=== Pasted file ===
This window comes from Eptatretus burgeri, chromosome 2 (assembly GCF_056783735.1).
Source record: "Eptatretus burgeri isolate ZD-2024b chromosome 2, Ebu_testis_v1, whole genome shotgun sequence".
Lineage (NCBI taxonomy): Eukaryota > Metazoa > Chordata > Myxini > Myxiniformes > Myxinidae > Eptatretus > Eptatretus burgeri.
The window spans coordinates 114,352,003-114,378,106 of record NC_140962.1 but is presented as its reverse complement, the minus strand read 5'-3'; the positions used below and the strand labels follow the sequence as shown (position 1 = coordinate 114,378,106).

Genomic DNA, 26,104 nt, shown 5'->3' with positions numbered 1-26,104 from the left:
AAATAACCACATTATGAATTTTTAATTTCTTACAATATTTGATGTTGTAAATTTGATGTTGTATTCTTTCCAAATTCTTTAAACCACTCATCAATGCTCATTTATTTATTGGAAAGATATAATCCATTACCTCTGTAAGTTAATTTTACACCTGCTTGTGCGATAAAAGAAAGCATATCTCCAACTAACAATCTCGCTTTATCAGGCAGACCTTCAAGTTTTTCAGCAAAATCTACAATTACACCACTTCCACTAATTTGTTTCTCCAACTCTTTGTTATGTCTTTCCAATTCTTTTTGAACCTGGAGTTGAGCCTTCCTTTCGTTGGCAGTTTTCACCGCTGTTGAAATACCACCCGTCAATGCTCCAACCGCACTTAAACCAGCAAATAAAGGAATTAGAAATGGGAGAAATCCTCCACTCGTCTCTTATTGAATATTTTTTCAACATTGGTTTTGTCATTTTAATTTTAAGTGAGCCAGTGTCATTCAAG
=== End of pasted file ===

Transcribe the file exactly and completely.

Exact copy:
This window comes from Eptatretus burgeri, chromosome 2 (assembly GCF_056783735.1).
Source record: "Eptatretus burgeri isolate ZD-2024b chromosome 2, Ebu_testis_v1, whole genome shotgun sequence".
Lineage (NCBI taxonomy): Eukaryota > Metazoa > Chordata > Myxini > Myxiniformes > Myxinidae > Eptatretus > Eptatretus burgeri.
The window spans coordinates 114,352,003-114,378,106 of record NC_140962.1 but is presented as its reverse complement, the minus strand read 5'-3'; the positions used below and the strand labels follow the sequence as shown (position 1 = coordinate 114,378,106).

Genomic DNA, 26,104 nt, shown 5'->3' with positions numbered 1-26,104 from the left:
AAATAACCACATTATGAATTTTTAATTTCTTACAATATTTGATGTTGTAAATTTGATGTTGTATTCTTTCCAAATTCTTTAAACCACTCATCAATGCTCATTTATTTATTGGAAAGATATAATCCATTACCTCTGTAAGTTAATTTTACACCTGCTTGTGCGATAAAAGAAAGCATATCTCCAACTAACAATCTCGCTTTATCAGGCAGACCTTCAAGTTTTTCAGCAAAATCTACAATTACACCACTTCCACTAATTTGTTTCTCCAACTCTTTGTTATGTCTTTCCAATTCTTTTTGAACCTGGAGTTGAGCCTTCCTTTCGTTGGCAGTTTTCACCGCTGTTGAAATACCACCCGTCAATGCTCCAACCGCACTTAAACCAGCAAATAAAGGAATTAGAAATGGGAGAAATCCTCCACTCGTCTCTTATTGAATATTTTTTCAACATTGGTTTTGTCATTTTAATTTTAAGTGAGCCAGTGTCATTCAAG